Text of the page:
It is often difficult, if not impossible, to make sense of the past. That is what Natalie Fingerhut teaches us in her Hamilton Fringe show The Kalamazoo Diaries, directed by LJ Nelles and based on a true account of Fingerhut’s time in Kalamazoo, Michigan. The character of Natalie Fingerhut (Esther Arbeid) takes us on her journey, of being pushed into an employment position she knows nothing about and being forced to miss the memorial service of her deceased friend and lover, Doug Robertson (David Fournier).
Natalie is forced to attend a medieval studies conference in Kalamazoo and spend time learning about The Crusades, and also how to read and sing in Latin, with some eunuchs, a monk, and some medieval history geeks. During this process, Natalie repeatedly comes into contact with the ghost of Doug who expresses with great clarity his impassivity towards their relationship, by dismissing virtually all of Fingerhut’s opinions by saying, “Oh, Natalie.” He also bluntly refuses, on several occasions, to explain to her how he died – the one piece of information she so desperately desires to know. Other than the fact that we learn that Doug and Natalie share many drunken memories, I cannot seem to see the significant connection between these two characters, or even imagine that they truly care about each other at all. All sentimental moments fell flat. All unsentimental moments fell flat. Their relationship seemed to be quite stiff and forced.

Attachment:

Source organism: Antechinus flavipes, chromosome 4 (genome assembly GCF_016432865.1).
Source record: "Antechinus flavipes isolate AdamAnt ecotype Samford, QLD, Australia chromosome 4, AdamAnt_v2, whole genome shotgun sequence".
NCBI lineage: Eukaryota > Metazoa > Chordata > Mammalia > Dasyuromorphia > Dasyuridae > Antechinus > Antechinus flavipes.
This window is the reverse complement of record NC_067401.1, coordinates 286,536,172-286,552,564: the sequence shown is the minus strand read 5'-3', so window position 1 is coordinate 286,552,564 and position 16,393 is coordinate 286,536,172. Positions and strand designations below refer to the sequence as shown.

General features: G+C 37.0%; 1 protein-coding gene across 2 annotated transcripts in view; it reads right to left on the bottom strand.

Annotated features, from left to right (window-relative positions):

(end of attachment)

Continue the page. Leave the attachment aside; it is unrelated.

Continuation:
The message of this play is clear: sometimes it’s acceptable to not know about the past and to let go of it in order to move forward. However, the majority of the play seemed like filler material to me. It appeared as though this play was extended to be 60 minutes in length and filled with unnecessary and irrelevant information that neither served to further the audiences’ knowledge of the characters, nor their knowledge of the plot. This is an interesting story that has not been executed to its full potential. The characters are, for the most part, lacking the depth that makes me care about what they are saying, or what happens to them.
I understand the necessity of linking the Kalamazoo experience to the death of Doug, but it seemed as though pieces were missing. And for the record, I was far more interested in Natalie and Doug’s relationship than anything that was going on in Kalamazoo.
If you can suspend your disbelief, you’ll get a few laughs out of this show’s satirical take on medievalists. I just can’t help but think that Arbeid is more animated in the lobby than she is on stage…
The Kalamazoo Diaries is presented by Winterhut Productions and playing Hamilton Theatre Inc., as part of the Hamilton Fringe Festival, until July 27th. For more information, visit www.hamiltonfringe.ca.